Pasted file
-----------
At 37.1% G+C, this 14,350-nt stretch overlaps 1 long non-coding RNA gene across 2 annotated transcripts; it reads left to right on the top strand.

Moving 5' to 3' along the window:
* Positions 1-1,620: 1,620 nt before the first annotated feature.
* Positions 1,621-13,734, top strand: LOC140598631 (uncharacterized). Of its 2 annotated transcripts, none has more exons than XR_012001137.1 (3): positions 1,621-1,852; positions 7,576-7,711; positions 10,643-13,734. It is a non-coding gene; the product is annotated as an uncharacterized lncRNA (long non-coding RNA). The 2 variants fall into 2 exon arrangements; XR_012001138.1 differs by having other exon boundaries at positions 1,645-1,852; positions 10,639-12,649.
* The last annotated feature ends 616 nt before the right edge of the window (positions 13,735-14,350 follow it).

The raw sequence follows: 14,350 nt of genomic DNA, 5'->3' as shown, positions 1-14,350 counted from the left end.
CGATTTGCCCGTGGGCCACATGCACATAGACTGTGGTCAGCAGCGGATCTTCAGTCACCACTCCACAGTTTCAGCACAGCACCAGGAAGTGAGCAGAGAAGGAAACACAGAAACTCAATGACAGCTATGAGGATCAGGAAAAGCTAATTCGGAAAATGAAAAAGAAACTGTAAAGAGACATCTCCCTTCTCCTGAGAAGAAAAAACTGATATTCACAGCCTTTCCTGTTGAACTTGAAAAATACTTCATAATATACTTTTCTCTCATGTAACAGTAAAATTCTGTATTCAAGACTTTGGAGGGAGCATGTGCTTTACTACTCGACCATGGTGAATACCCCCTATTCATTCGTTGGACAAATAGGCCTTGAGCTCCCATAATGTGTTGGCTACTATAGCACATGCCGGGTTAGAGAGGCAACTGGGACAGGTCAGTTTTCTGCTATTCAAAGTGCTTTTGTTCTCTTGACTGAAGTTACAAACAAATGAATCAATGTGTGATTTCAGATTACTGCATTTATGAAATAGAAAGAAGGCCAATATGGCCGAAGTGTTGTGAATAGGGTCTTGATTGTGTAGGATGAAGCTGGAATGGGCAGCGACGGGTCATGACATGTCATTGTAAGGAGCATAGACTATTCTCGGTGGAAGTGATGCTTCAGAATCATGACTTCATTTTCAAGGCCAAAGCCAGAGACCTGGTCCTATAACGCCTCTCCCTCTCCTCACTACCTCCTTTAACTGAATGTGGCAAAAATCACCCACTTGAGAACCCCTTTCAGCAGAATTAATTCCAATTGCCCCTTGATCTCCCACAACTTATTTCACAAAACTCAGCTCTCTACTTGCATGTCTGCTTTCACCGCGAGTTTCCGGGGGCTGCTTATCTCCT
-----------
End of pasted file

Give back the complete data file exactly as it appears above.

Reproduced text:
At 37.1% G+C, this 14,350-nt stretch overlaps 1 long non-coding RNA gene across 2 annotated transcripts; it reads left to right on the top strand.

Moving 5' to 3' along the window:
* Positions 1-1,620: 1,620 nt before the first annotated feature.
* Positions 1,621-13,734, top strand: LOC140598631 (uncharacterized). Of its 2 annotated transcripts, none has more exons than XR_012001137.1 (3): positions 1,621-1,852; positions 7,576-7,711; positions 10,643-13,734. It is a non-coding gene; the product is annotated as an uncharacterized lncRNA (long non-coding RNA). The 2 variants fall into 2 exon arrangements; XR_012001138.1 differs by having other exon boundaries at positions 1,645-1,852; positions 10,639-12,649.
* The last annotated feature ends 616 nt before the right edge of the window (positions 13,735-14,350 follow it).

The raw sequence follows: 14,350 nt of genomic DNA, 5'->3' as shown, positions 1-14,350 counted from the left end.
CGATTTGCCCGTGGGCCACATGCACATAGACTGTGGTCAGCAGCGGATCTTCAGTCACCACTCCACAGTTTCAGCACAGCACCAGGAAGTGAGCAGAGAAGGAAACACAGAAACTCAATGACAGCTATGAGGATCAGGAAAAGCTAATTCGGAAAATGAAAAAGAAACTGTAAAGAGACATCTCCCTTCTCCTGAGAAGAAAAAACTGATATTCACAGCCTTTCCTGTTGAACTTGAAAAATACTTCATAATATACTTTTCTCTCATGTAACAGTAAAATTCTGTATTCAAGACTTTGGAGGGAGCATGTGCTTTACTACTCGACCATGGTGAATACCCCCTATTCATTCGTTGGACAAATAGGCCTTGAGCTCCCATAATGTGTTGGCTACTATAGCACATGCCGGGTTAGAGAGGCAACTGGGACAGGTCAGTTTTCTGCTATTCAAAGTGCTTTTGTTCTCTTGACTGAAGTTACAAACAAATGAATCAATGTGTGATTTCAGATTACTGCATTTATGAAATAGAAAGAAGGCCAATATGGCCGAAGTGTTGTGAATAGGGTCTTGATTGTGTAGGATGAAGCTGGAATGGGCAGCGACGGGTCATGACATGTCATTGTAAGGAGCATAGACTATTCTCGGTGGAAGTGATGCTTCAGAATCATGACTTCATTTTCAAGGCCAAAGCCAGAGACCTGGTCCTATAACGCCTCTCCCTCTCCTCACTACCTCCTTTAACTGAATGTGGCAAAAATCACCCACTTGAGAACCCCTTTCAGCAGAATTAATTCCAATTGCCCCTTGATCTCCCACAACTTATTTCACAAAACTCAGCTCTCTACTTGCATGTCTGCTTTCACCGCGAGTTTCCGGGGGCTGCTTATCTCCT